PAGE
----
Screenwriters are film players who write/create screenplays from which films and television programs are made. A screenwriter may write without being hired or paid for it or may write exclusively for any film. There are “script doctors”, who change scripts to suit directors or studios.
In the United States, completed works may be copyrighted, but ideas and plots may not be. A screenwriter can copyright their script or screen play with the Writers Guild of America. However, the Library of Congress also formally registers screenplays. To establish evidence that a screenwriter is the author of a particular screenplay (but not related to the legal copyrighting status of a work), the Writers Guild of America registers screenplays.
A screenwriter’s deal is usually comprised of option(s), a guarantee and bonuses.
An option is where the producer purchases the screenwriter’s work for a certain amount of money, in exchange for the option or right to produce a screenplay, treatment or other work within a certain period.
A guarantee is the money the screenwriter is guaranteed to receive, whether the script is produced or not. This amount is usually divided into payments for multiple drafts, comprising of a draft, a rewrite and a polish version.
Bonuses for the screenwriter may be a production bonus after the script goes into production, or, if there has been more than one writer, after the final credit has been determined.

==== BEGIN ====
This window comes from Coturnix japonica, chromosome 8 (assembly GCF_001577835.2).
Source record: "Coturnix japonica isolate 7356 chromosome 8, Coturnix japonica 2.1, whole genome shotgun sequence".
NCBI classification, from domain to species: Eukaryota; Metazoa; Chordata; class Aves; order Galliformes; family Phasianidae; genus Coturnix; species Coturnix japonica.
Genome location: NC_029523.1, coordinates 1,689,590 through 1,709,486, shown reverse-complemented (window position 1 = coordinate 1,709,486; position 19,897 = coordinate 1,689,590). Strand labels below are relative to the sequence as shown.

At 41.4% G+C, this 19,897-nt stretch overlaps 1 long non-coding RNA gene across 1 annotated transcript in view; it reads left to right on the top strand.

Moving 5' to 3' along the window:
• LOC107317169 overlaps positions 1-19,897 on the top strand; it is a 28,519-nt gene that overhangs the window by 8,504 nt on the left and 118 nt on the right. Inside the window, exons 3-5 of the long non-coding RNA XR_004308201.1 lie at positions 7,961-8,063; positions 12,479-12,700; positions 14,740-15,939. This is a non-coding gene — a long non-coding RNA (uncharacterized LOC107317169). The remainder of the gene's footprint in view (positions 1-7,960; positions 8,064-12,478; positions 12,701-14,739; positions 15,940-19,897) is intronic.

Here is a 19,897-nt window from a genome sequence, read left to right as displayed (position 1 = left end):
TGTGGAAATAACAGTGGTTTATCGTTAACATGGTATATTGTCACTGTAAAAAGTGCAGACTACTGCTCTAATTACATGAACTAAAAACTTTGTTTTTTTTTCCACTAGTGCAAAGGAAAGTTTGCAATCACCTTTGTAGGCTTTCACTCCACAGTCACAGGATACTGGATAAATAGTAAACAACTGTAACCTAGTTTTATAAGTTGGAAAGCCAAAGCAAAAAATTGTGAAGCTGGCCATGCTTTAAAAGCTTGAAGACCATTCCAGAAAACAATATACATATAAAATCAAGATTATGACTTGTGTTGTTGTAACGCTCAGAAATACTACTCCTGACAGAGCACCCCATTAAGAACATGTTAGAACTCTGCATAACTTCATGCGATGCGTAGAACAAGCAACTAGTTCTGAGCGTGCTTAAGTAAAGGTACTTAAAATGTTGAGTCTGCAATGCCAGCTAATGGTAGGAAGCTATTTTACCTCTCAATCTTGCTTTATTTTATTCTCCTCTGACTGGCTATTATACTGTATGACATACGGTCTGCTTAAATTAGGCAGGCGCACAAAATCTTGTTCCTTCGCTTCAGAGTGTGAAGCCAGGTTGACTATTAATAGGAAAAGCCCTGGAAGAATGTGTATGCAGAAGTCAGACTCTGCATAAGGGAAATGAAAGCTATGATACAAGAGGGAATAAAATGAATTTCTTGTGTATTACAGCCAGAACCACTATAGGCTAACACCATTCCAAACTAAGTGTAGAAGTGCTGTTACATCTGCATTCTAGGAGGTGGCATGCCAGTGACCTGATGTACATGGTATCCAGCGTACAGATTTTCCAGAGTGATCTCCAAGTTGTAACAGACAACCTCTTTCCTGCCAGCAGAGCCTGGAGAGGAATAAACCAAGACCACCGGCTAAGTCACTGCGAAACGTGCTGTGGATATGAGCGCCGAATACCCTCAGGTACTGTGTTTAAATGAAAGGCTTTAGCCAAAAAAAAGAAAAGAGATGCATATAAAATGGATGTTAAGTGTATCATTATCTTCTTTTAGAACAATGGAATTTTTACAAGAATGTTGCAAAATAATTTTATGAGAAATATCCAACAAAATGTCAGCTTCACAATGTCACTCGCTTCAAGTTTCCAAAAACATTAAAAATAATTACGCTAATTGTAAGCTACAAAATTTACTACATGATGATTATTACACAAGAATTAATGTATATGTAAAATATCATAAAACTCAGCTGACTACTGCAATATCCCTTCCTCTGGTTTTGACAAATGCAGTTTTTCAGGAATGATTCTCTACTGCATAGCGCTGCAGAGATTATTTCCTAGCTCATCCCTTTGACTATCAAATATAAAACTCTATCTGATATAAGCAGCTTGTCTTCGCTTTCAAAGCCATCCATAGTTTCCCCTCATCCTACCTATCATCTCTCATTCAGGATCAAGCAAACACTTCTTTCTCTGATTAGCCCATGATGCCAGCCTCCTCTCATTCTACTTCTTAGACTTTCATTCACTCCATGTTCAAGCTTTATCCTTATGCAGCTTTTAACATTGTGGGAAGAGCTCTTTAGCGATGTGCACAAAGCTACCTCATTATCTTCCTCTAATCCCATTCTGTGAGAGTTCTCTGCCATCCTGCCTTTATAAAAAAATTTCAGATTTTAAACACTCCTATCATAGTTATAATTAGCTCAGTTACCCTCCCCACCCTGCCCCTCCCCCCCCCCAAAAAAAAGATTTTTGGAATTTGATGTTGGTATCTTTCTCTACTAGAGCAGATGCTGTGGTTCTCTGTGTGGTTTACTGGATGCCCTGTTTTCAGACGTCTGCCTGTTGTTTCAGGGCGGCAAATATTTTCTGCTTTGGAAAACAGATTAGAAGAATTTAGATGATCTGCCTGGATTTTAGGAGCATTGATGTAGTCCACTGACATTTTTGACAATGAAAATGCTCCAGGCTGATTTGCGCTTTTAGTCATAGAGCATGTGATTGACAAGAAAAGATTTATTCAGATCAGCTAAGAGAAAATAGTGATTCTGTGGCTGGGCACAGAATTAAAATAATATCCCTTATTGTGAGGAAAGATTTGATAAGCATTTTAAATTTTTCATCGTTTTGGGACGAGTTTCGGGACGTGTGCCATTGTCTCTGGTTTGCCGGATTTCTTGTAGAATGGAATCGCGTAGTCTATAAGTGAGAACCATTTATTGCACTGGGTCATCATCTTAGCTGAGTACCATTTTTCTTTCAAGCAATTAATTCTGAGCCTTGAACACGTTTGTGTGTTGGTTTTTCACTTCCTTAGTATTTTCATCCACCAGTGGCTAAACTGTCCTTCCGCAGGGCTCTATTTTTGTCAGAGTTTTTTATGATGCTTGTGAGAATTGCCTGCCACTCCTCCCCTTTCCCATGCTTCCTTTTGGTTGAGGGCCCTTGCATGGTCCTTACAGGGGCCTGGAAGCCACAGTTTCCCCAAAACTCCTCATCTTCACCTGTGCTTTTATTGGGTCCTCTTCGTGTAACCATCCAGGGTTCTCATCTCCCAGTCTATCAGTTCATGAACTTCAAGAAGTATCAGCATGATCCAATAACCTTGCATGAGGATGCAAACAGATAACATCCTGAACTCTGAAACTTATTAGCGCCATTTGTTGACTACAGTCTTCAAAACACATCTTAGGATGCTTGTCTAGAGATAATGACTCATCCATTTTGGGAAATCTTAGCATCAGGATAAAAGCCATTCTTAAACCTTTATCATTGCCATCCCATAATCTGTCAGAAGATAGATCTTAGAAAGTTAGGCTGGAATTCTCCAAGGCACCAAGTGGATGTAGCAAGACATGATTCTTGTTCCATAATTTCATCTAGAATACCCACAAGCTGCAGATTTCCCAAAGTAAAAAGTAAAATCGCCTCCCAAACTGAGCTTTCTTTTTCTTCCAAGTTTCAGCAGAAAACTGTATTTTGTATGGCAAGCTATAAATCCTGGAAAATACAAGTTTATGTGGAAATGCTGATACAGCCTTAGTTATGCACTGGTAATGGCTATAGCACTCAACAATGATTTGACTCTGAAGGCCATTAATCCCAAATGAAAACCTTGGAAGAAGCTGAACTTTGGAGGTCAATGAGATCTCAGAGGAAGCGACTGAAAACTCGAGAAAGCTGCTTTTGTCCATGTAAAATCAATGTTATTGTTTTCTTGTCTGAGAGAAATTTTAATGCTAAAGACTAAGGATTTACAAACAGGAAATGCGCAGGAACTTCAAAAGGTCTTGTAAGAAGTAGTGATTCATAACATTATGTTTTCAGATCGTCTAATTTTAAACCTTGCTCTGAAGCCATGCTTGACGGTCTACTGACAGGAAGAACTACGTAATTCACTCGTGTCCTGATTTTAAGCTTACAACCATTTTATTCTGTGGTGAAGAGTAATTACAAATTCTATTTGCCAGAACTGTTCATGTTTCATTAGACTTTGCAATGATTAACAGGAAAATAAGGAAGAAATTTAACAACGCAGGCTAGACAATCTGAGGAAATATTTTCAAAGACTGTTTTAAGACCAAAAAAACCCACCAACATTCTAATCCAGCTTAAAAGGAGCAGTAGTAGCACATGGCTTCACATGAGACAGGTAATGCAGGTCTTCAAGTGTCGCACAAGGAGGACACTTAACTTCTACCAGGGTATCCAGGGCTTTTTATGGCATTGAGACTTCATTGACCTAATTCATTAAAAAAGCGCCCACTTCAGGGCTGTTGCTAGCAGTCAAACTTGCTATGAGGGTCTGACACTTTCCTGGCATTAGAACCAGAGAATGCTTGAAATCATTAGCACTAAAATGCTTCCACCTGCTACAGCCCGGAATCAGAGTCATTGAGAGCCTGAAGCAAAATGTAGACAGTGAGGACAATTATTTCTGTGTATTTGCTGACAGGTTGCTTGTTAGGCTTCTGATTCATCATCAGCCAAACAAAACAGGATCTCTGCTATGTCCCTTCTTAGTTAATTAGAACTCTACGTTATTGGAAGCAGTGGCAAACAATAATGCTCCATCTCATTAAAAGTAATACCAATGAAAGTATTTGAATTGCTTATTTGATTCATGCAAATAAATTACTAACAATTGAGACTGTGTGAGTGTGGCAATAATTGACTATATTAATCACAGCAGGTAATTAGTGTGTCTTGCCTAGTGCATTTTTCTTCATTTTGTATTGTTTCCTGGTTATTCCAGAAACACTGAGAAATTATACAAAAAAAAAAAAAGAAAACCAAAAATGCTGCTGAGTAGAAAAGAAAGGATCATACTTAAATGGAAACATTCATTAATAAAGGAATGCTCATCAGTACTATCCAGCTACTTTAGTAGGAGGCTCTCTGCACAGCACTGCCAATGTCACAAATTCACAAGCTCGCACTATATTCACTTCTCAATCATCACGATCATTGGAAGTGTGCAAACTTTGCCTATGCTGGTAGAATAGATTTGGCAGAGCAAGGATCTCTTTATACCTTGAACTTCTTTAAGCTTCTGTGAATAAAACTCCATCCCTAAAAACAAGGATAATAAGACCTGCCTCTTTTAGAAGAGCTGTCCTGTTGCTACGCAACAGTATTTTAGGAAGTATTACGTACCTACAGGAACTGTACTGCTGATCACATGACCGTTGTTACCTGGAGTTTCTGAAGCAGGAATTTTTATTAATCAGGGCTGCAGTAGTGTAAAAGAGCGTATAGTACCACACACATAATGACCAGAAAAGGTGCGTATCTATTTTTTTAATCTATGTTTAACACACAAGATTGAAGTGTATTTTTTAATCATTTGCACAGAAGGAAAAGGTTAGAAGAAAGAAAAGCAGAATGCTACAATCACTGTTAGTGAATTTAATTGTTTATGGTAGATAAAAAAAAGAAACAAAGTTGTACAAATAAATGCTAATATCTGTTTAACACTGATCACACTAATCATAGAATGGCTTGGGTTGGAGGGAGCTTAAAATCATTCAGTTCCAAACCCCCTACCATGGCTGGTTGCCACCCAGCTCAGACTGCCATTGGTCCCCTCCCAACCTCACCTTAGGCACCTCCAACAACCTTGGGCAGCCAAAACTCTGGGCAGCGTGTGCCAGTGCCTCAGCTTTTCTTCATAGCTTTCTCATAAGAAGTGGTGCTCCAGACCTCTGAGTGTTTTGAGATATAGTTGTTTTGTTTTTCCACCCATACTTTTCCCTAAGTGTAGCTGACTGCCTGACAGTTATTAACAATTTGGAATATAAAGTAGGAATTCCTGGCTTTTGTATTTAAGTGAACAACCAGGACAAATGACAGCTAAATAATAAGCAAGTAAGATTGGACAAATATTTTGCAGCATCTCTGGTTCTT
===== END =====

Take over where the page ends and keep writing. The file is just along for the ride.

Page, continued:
Most professional screenwriters in the US are unionized and are represented by organizations such as the Writers Guild of America, East (WGA). The WGA is final arbiter on awarding writing credit for projects under its join.
The collective bargaining agreement that covers work done by Guild members under WGA is the Writers Guild of America Theatrical and Television Basic Agreement, it is also known as the Minimum Basic Agreement, or MBA. This contract is the industry-wide agreement that sets minimum terms for options and purchases of literary material from writers and for the employment of writers to write theatrical motion pictures and television programs. The contract serves as the basis for each individual writer’s contract.
The WGA MBA has a unique contractual construct called Separation of Rights, which separates out certain rights usually held or controlled by the holder of the copyright and transfers them to the original writer. These provisions entitle the writer to exploit these rights in defined ways, even though the writer no longer holds the copyright. Here, a writer transfers the copyright in literary material to a company in one provision of their contract, and the Guild MBA returns some of the transferred rights back to the writer through another provision.
The Writers Guild assists their writers in enforcing contract provisions, including creative rights provisions. WGAW’s Member Services Department or the WGAE’s Contracts Department aids screenwriters with any creative rights provisions relating to pre-production, production or post-production.
The Guilds’ Claims Departments pursue and investigate claims of contract violations, and tries to negotiate a settlement with the company in consultation with the writer(s) involved. The Guilds’ Legal Departments also take disputes to binding arbitration when cases cannot be resolved informally.